Tuesday, March 23
Posted 4 p.m.
Bankrate reporter Leslie McFadden contributed this entry.
Today the Federal Reserve Board issued a final rule on gift card fees and expiration dates that take effect Aug. 22, 2010. The Credit Card Accountability, Responsibility and Disclosure Act of 2009 ordered the Federal Reserve to set the guidelines for gift card restrictions.
The rule applies to gift certificates, store gift cards, and general-use prepaid cards intended for personal, family or household use. It doesn't cover gift cards for business travel expenses or cards not marketed as gift cards, for example.
Consumers will get more time to spend the funds on the card before nonuse fees eat up the balance. The final rule bans dormancy, inactivity and "service" fees unless three conditions are satisfied: The card hasn't been used in a year, only one fee is assessed a month and clear disclosures of the fees are stated on the card or certificate and are provided to the purchaser of the gift card. Service fees include recurring maintenance fees and activity-based surcharges for actions such as reloading the card with money.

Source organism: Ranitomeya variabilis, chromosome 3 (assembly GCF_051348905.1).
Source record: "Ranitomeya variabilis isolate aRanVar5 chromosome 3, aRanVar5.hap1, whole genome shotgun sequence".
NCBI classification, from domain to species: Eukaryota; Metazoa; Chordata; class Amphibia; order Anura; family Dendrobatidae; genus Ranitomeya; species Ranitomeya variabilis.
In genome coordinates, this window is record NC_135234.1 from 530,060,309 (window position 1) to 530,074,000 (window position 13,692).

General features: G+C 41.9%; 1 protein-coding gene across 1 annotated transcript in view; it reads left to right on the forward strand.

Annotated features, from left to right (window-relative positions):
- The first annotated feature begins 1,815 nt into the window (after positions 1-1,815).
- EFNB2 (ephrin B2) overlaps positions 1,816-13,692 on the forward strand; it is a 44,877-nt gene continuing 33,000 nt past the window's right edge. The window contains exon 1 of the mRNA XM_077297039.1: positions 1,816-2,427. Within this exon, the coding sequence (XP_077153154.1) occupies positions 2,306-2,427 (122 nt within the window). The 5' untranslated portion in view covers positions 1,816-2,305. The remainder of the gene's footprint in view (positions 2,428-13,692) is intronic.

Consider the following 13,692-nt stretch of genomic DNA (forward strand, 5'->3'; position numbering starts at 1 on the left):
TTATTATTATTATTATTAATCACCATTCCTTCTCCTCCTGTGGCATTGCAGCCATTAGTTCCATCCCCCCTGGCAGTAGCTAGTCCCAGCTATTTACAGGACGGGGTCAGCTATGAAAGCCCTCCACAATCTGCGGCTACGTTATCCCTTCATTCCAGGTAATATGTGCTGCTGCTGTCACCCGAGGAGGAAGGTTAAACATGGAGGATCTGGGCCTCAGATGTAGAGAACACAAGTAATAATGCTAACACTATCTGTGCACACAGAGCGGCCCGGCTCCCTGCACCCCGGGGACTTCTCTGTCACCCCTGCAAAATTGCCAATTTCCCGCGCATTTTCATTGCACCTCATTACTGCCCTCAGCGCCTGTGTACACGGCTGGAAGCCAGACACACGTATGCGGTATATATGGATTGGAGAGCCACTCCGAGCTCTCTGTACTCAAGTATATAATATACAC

Americans also get five years to spend the funds on the card. Funds can't expire for at least five years from the date of issuance or the date that funds were last loaded onto the card, and cards with shorter expiration periods for funds are banned from being sold or issued. The seller of the card must disclose the difference (if any) between the card expiration date and the expiration of the funds on the card.
The rule also prevents gift card issuers from charging a fee to replace an expired card if the funds are still valid.
Other fees, such as issuance or cash-out fees, must be disclosed at the time of purchase.
The card or certificate must have a toll-free number for consumers to call for information about fees or replacement cards or certificates.
The final rule spans 177 pages.
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